United Company of Proprietors of the Ellesmere and Chester Canals
Records of the United Company of Proprietors of the Ellesmere and Chester Canals: records relating to the Ellesmere and Chester canals 1829-1843, records relating to the Birmingham and Liverpool Junction Canal 1846.
These records are immediately available for research
First proposed in 1804, the amalgamation of the Chester Canal and the Ellesmere Canal finally took place in July 1813. The Chester Canal provided the Ellesmere Canal access to the River Mersey. Fortunes were mixed at first. Chirk Colliery was flooded in 1816 after an embankment collapsed, but luckily nobody was harmed. The company aggressively promoted long-distance trade by offering extremely low long-distance rates, or by allowing free passage after a certain distance. Traffic was mostly connected to the iron trade. A steam ferry running between Ellesmere Port and Liverpool was introduced in 1816, but she did not tempt enough trade onto the canals to make her economical and the service was withdrawn after three years. The service between Chester and Ellesmere was far more successful and ran until railway competition forced its closure in 1840. Beeston Lock had caused the original Chester proprietors much trouble due to its unstable foundations, but they had never had the funds to replace or repair it. A new section of canal was constructed there rather than risk future problems with leakage. An improvement scheme to replace lock-gates with ones of iron was begun in 1819. The Chairman, the Earl of Bridgewater, died in May 1824 and was replaced by the chairman of the Montgomeryshire Canal, Lord Clive. In 1826 the Ellesmere and Chester canals promoted their Bill for a canal from Barbridge to Wardle, near Middlewich, which would be joined to their canal via a short branch. A year later the Act passed. It also repealed all previous Ellesmere and Chester legislation. The line and the wharves and warehouses at Barbridge were opened in 1833, forming a link to the wider network of inland waterways. It was 9 ¾ miles long with four locks. Two years after the Middlewich branch opened, the Birmingham and Liverpool Junction Canal was finished, resulting in so much traffic on the Chester and Ellesmere canals that Ellesmere Port had to be extended in order to cope. Thomas Telford made recommendations although William Cubitt oversaw the works. They included a sea-lock leading to a new dock of 435 feet by 139 feet and another flight of narrow locks from the canal to the dock. Works were finished in September 1843. At the same time as these improvements were being planned, the company was purchasing a carrying business. They had originally made an agreement with the carrier in 1832 for all goods transported between Ellesmere Port and Liverpool. The carrier had been the subject of repeated complaints about delays and unfair dealings. It was these allegations that prompted the Ellesmere and Chester canals to buy the carriers in November 1836, before the initial agreement had expired. It was clear by the 1840s that the Birmingham and Liverpool Junction Canal was integral to the success of the Ellesmere and Chester canals. It was also apparent that the railways were going to present a considerable problem for the canals. Negotiations began in 1844 for an amalgamation of the two companies. An Act was passed in May 1845, the Ellesmere and Chester retaining its name, but it had already been superseded by ideas of conversion to a railway. Consequently this new arrangement did not last long as a year later the Shropshire Union took over the new company. For further information on the Ellesmere and Chester canals see Edward Paget-Tomlinson's 'The Illustrated History of Canals & River Navigations' and Charles Hadfield's 'The Canals of The West Midlands'.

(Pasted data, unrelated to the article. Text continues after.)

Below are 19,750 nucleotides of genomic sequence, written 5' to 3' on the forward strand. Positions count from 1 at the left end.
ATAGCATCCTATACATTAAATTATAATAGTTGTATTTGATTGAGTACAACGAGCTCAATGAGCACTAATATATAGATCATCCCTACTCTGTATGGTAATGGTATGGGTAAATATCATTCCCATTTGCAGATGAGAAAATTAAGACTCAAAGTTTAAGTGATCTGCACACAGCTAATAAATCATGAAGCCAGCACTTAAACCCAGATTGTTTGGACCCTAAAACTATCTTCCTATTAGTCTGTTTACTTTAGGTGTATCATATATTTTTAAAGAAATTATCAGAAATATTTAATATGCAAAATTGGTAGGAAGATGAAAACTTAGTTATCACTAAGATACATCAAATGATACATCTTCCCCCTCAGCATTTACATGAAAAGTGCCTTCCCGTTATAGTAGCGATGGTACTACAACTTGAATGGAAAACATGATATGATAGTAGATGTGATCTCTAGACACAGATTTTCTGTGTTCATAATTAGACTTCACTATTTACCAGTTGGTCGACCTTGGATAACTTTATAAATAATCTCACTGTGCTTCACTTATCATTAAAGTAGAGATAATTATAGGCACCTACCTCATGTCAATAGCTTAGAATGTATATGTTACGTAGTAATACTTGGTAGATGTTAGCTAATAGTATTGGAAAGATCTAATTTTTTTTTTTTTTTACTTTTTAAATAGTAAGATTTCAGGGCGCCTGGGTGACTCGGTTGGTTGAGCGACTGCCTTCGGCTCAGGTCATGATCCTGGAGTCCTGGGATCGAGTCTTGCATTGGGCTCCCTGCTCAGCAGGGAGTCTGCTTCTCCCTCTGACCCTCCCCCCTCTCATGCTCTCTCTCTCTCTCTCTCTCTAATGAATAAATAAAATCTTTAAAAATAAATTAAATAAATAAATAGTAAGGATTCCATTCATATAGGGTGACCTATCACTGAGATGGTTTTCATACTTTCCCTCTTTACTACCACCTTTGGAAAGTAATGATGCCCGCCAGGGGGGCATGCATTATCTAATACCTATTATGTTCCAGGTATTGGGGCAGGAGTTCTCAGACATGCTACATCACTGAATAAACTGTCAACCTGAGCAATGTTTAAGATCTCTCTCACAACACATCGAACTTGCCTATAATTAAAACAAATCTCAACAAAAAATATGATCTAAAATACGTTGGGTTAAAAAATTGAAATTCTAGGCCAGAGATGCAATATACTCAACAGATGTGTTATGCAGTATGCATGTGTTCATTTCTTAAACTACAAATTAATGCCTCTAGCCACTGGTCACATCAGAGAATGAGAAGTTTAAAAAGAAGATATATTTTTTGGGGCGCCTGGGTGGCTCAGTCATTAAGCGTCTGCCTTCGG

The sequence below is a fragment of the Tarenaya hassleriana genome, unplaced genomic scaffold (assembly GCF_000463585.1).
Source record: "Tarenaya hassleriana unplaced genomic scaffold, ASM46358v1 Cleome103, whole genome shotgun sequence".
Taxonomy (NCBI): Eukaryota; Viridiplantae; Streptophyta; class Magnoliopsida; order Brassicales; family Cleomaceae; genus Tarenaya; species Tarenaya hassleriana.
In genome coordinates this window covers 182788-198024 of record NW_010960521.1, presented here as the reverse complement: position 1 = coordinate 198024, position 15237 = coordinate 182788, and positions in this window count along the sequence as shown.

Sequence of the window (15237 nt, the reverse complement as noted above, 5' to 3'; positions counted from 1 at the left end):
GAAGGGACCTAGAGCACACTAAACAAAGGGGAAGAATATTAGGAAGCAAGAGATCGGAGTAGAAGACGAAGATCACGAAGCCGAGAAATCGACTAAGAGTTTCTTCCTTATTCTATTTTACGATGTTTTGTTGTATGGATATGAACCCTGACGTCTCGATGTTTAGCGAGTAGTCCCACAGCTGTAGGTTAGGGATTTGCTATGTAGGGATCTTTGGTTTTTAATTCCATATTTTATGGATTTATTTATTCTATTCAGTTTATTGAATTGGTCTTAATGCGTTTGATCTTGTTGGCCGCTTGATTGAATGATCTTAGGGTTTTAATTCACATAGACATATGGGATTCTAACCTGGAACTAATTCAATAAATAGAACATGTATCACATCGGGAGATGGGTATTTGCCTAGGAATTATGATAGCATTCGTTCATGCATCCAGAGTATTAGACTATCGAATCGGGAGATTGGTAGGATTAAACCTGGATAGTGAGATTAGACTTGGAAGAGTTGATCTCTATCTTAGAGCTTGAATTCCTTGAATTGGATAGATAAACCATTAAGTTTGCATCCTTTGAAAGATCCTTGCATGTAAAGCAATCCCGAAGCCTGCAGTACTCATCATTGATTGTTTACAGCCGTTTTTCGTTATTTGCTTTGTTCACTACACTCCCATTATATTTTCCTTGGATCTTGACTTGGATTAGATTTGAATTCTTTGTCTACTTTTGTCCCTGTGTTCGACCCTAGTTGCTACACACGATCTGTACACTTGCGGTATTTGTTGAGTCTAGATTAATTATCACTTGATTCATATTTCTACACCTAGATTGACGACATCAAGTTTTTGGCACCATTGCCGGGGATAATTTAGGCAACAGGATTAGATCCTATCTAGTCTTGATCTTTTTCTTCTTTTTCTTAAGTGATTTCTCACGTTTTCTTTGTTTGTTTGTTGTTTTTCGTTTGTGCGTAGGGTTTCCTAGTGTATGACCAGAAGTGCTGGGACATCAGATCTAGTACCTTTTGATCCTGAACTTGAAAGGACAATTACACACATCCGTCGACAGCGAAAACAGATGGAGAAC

It has not been possible to ascertain any original structure of record-keeping from the small number of records held for this company. The fonds has been arranged into two series, one for records relating to the Ellesmere and Chester Canals and one for records relating to the Birmingham and Liverpool Junction Canal. Within each series the records have been arranged chronologically.
[See also: BW84 for records of Chester Canal, BW87 for records of the Birmingham and Liverpool Junction Canal, BW152 for records of the Shropshire Union all during other periods of ownership]